How to lead like Jim Goodnight, CEO of SAS

When it comes to most parts of life, being independent is a valuable trait. You can fend for yourself, handle your own issues, and are not constantly counting on someone else to take care of you. In the old style of doing business, the less questions you asked, the better. If you could quietly clock in, and go about your 9-5 job without bothering anyone else or ticking off your boss, it was considered a good day at work. Communication between different levels of employment was discouraged, interdepartmental projects were often deemed too time-consuming, and the power of collaboration was largely ignored. Furthermore, from the time you stepped in the door to the time you left, you were a worker, not a person with errands to run, schedules to keep, children to feed, or a hot new date to impress. Your personal life was distinctly separate, and you were encouraged to leave all baggage, literally, at the door.

As someone who wants to become a cool leader like Jim Goodnight, CEO of SAS, in the modern era of innovative and dynamic business theory, this old way of viewing members of your work force must be eliminated. Employees are, first and foremost, people, and as such, their individual needs, ambitions, personalities, strengths, and weaknesses must be understood to help them realize their full potential. Some of the most successful companies of today have managed to find a healthy balance between hierarchy and equality, life and work, and the all-important controlling vs. enabling. Employees must feel that they are not only valued as assets to the company, but also supported as individuals that have lives outside of the office. The amount of support that is given to your workforce can be positively correlated with their productivity and job satisfaction, which obviously works in the company’s favor.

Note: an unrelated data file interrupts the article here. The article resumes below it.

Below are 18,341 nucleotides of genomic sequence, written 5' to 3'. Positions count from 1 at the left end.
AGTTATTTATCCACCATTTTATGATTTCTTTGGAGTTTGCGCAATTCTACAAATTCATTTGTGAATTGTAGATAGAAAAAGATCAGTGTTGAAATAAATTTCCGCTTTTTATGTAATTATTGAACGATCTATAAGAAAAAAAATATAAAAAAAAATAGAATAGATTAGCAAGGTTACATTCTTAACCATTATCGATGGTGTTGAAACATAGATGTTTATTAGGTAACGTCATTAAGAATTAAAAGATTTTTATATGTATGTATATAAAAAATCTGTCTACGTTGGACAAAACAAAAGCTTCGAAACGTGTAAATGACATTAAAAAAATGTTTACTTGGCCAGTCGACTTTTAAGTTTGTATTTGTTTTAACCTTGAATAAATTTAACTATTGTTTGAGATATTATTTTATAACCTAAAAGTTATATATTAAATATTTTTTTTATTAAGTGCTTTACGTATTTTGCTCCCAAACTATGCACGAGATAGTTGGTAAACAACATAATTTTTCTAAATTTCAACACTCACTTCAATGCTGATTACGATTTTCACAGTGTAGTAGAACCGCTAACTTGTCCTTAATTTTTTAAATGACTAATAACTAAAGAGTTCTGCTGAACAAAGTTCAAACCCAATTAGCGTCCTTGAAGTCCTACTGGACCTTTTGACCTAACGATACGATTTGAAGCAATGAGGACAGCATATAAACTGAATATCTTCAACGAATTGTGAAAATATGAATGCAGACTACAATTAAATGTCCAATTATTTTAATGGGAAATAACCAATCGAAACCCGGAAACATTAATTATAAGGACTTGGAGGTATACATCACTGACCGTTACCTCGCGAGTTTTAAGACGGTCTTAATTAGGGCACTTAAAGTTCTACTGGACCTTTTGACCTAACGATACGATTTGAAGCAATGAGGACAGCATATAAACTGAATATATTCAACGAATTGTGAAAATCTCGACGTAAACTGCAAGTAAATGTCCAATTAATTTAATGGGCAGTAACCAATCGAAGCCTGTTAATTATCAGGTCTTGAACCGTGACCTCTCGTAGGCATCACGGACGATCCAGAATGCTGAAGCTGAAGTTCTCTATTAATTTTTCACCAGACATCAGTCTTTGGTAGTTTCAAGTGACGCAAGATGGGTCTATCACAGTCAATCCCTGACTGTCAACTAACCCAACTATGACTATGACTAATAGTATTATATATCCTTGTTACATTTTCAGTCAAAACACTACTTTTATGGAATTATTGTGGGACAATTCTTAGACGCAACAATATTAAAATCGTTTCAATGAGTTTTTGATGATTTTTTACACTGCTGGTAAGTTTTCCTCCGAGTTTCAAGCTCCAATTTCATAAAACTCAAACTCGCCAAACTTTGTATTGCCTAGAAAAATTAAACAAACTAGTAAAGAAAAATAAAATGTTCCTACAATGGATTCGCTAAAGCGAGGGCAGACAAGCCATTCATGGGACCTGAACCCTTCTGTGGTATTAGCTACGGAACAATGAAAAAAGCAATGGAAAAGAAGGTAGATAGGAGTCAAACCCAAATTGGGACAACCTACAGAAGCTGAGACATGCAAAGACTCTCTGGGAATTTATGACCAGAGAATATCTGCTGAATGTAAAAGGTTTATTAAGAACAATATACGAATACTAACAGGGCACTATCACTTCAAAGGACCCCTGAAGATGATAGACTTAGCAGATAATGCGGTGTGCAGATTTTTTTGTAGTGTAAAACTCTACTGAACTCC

Companies that remain as a disconnected group of anonymous workers that are simply showing up for a paycheck and little else are beginning to fail, if they haven’t already. There should be a sense of community, support, and empathy in the workplace, because at the end of the day, everyone has an outside life, and sometimes, it needs to take precedence. If you can build your company’s culture to make your employees feel well taken cared of and respected, as well as supported professionally in their goals and individual projects, than you have all of the elements of an extremely loyal and dedicated work force in place. Cool leaders are humble enough to realize how essential their employees’ happiness truly is, and therefore strives not only to relate to them as unique people, but also to facilitate their happiness through support and understanding.

A supportive environment is one of the many qualities that are beginning to shape modern business theory, and the most successful leaders of today epitomize most, if not all, of these traits.

Check out my related book:

by - [-]
Rank/Rating: -/-
Price: -

Read More